One of the potential alternative approaches to periodontal therapy is the association of the conventional treatment with antimicrobial Photodynamic therapy (aPDT), a first report on the comparison of conventional debridement with or without the adjunctive use of antimicrobial Photodynamic therapy (aPDT) in the treatment of chronic periodontitis revealed higher improvements of clinical parameters in the aPDT group [8].

An ideal photosensitizer for PDT should have specific properties.

i. The absorption band should be on wavelength longer than 600nm so that it is easily distinguished from biological stances, such as hemoglobin.

ii. The molecular extinction coefficient of the absorption wave length should be large and produce sufficient singlet oxygen upon light-induced excitation.

iii. The substance should have a high affinity for the target, distribute homogeneously, and be rapidly excreted from normal tissue [12].


The aspect of this research topic is to conduct an extensive literature review on the topics discussing the effect of Photodynamic therapy (PDT) as an adjuvant therapy to the classic periodontal treatment.

Research query

How does the Photodynamic therapy (PDT) affect the microorganisms involved in periodontal diseases?

Materials and Methods

Available literature and original research articles were used to investigate the effect of Photodynamic therapy (PDT) in periodontal diseases. PubMed database was the main source. Google scholar was used a second search date base for online resources where access was not approachable through MEDLINE. Access date was between 01/9/2007 and 30/01/2017. The research was confined to English Language literature. The following keywords were used: “Photodynamic therapy (PDT), Antimicrobial Photodynamic therapy (aPDT), periodontal disease”.

Inclusion criteria

a) All human studies (in vivo and in vitro studies).

b) Determine the following treatment parameters: power, power density, energy, energy density, frequency of treatment, beam and dose expressed in (J/cm2).

c) Special condition during the treatment, for example, diabetic ulcers.

Exclusion criteria

a) Systemic review

b) Literature review

c) Histological studies

d) Animals studies

Search outcomes

As seen in Figure 1 1000 articles were reviewed and were divided based on topic. The outcome after the inclusion and exclusion criteria was 38 articles regarding to Photodynamic therapy (PDT) (Figure 2).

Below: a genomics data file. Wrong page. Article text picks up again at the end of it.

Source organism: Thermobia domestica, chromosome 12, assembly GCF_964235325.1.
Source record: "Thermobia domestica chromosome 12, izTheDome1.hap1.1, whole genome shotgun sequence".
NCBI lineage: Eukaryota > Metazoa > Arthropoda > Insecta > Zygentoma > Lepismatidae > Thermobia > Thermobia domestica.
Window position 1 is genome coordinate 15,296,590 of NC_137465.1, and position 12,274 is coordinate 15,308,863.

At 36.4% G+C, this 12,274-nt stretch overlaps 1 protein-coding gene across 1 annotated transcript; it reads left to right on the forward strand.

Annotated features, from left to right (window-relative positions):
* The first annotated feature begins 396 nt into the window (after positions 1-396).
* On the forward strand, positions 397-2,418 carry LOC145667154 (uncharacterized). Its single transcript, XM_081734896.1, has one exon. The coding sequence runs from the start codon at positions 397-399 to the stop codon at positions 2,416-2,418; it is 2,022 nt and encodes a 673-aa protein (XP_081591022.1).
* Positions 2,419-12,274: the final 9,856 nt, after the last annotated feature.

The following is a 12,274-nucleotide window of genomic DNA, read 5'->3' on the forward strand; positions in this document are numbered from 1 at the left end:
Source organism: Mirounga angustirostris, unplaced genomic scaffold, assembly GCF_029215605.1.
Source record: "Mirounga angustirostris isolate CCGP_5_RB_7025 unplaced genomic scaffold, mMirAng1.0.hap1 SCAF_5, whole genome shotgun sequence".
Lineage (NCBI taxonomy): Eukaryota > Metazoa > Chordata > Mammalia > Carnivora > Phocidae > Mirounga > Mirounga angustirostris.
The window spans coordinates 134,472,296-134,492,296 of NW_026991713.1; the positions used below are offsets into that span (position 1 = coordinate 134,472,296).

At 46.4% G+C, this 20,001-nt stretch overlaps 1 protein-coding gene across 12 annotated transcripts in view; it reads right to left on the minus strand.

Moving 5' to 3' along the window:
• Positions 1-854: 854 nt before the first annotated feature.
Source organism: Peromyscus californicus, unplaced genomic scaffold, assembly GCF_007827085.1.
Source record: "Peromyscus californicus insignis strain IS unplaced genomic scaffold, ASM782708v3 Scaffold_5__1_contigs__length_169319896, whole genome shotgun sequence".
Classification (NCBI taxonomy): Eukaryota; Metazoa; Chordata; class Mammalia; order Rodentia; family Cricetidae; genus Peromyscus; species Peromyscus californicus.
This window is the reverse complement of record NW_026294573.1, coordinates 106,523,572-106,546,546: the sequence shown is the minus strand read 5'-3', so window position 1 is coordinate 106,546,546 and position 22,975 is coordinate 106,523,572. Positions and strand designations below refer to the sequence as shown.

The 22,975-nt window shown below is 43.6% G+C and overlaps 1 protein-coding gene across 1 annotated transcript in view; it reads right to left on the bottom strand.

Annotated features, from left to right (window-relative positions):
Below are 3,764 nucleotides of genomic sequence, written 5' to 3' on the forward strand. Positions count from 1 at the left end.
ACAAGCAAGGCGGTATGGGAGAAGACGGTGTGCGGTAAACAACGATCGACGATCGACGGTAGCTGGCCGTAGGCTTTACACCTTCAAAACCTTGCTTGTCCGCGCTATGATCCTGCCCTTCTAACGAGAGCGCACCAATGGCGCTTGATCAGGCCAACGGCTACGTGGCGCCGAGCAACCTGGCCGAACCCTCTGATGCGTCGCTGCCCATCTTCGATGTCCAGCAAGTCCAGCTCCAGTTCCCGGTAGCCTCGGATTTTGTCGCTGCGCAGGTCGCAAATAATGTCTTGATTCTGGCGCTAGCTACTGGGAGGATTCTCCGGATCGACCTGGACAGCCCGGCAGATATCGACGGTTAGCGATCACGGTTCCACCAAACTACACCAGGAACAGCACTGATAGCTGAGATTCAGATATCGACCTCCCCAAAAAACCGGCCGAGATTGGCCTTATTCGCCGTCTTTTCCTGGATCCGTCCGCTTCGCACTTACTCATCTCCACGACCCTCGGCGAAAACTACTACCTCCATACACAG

The results of the 38 papers regarding PDT that are reviewed and summarized in Table 1.

figure 1:Search Outcomes

figure 2:Demonstrate how many articles included in this review regarding to PDT.

Table 1: Laser irradiation conditions and results observed in vitro and in vivo Antimicrobial Photodynamic therapy.


Several in vitro and in vivo human studies have demonstrated that microorganisms related to periodontal disease such as Porphyromonas gingivalis, Aggregatibacter actinomycetemcomitans (previously Actinobacillus actinomycetemcomitans), Fusobacterium nucleatum, Prevotella intermedia and Streptococcus sanguis are significantly reduced in number by a PDT with diode laser 660nm and 670nm under different environmental conditions (in vitro and in vivo human study) [13-22]. However, it should be kept in mind that a recent study demonstrated addition clinical benefits of subgingival ultrasonic scaling are achieved by repeating (three times) PDT in [23].

Within the limitation of the study [24] no extra benefit of PDT of diode laser 670nm on clinical periodontal parameters was found in patient with diabetes. This study cannot be reliably upon because in addition to the small number of cases, it also lacks the detail that is required by the readers of the laser parameters. One clinical trial evaluating the application of one cycle of the PDT laser diode 680nm was not effective as an adjunct to ultrasonic gums, there was no further reduction in the depth of the sinus and bleeding on the probe [25]. The lack of a laser effect-in our opinion-may be attributed to exposure time about 1 minute very short. In addition, older people have a slower metabolic process than children, which negatively affects the healing process. More recently, in vivo studies have shown a decrease by reduction of periodontal signs of redness, periodontal pocket, gingival cervical fluid and bleeding on probing after aPDT for the treatment of periodontitis [26-29].